Tuesday, 5 June 2007

Missouri appears eager to resume executions in wake of ruling


ST. LOUIS (AP) - For nearly two years, Missouri's execution chamber has sat quiet. But a day after a federal appeals court lifted the moratorium on executions in the state, officials seem eager to restart the execution process.Gov. Matt Blunt said he was directing the Department of Corrections «to prepare execution procedures in compliance with the ruling.»

Meanwhile, Attorney General Jay Nixon, responsible for asking the state Supreme Court to set execution dates, was moving quickly.«This office will be moving forward to facilitate the process in a timely manner now that this legal roadblock has been cleared and will be determining which inmates' cases have progressed to the point where an execution date can be requested,» John Fougere, a spokesman for Nixon, said Tuesday.

The renewed effort comes after Monday's ruling by a three-judge panel of the 8th U.S. Circuit Court of Appeals that the state's three-drug procedure is not cruel and unusual punishment.Missouri was one of nine states _ including California, Ohio and Florida _ that had placed executions on hold while courts weighed the merits of the three-drug protocol.High on Missouri's list will likely be Michael Taylor, whose 1989 murder conviction prompted a lower court last year to impose a moratorium on executions in Missouri, citing concerns the procedure could cause undue suffering for the inmate.Taylor's attorney, Ginger Anders, said she will ask the full 8th Circuit to review the case and go to the U.S. Supreme Court if necessary.The appeals panel's ruling focused solely on the protocol, not the performance of duties in executing inmates, Anders noted.«We still do not know whether the personnel who will perform executions under the new procedures are competent or adequately trained _ but we do know that the state has proven that it cannot be trusted to employ competent, reliable executioners,» Anders said.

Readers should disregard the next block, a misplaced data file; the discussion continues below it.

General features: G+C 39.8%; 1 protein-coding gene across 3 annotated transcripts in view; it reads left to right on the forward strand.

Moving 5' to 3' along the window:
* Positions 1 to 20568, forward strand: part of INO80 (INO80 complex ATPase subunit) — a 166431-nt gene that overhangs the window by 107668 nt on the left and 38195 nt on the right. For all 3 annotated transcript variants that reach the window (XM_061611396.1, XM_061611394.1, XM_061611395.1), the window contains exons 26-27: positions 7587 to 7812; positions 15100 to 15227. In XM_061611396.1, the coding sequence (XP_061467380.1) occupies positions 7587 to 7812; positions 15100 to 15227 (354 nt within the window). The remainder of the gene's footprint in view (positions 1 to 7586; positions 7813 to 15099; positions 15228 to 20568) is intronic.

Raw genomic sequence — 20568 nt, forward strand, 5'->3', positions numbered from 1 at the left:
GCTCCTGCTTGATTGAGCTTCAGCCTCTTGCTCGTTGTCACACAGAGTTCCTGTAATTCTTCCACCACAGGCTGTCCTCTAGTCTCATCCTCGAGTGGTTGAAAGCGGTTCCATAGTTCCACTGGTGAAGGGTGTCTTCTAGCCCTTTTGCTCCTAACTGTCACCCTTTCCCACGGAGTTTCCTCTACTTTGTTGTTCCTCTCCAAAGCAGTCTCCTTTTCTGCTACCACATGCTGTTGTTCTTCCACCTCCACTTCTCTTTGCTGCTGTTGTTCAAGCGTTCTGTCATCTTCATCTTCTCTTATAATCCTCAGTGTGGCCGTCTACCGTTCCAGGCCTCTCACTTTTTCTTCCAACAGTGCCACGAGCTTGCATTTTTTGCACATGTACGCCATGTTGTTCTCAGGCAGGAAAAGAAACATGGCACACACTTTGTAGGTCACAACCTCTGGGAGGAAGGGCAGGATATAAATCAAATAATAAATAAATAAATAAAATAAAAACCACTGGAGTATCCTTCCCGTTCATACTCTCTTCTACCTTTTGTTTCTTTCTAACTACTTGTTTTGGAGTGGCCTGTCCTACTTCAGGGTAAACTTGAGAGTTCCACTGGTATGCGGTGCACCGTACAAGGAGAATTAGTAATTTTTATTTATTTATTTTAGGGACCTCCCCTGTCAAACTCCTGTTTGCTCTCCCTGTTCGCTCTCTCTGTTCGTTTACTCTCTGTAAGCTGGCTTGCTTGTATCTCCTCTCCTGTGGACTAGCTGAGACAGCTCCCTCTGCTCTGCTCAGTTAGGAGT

Injection has been the preferred method since the death penalty was renewed in the U.S. in the 1970s, and has been used in more than 900 executions across the U.S. Of the 38 states that have the death penalty, only Nebraska uses another method _ electrocution.The lethal injection debate centers on how three drugs are administered in succession. If the initial anesthetic does not take hold, a third drug that stops a condemned prisoner's heart can cause excruciating pain, it has been argued. But the inmate would not be able to communicate the pain because of a second drug that paralyzes him.

Corrections Department spokesman Brian Hauswirth said the execution procedure has been revised. The biggest change is the removal of a dyslexic doctor who previously oversaw administration of the lethal chemicals.The state has been unable to find another doctor to participate in the executions, largely because the American Medical Association has said such participation would violate a physician's oath. Hauswirth would say only that the Corrections Department «will have appropriate medical personnel» for the procedure.

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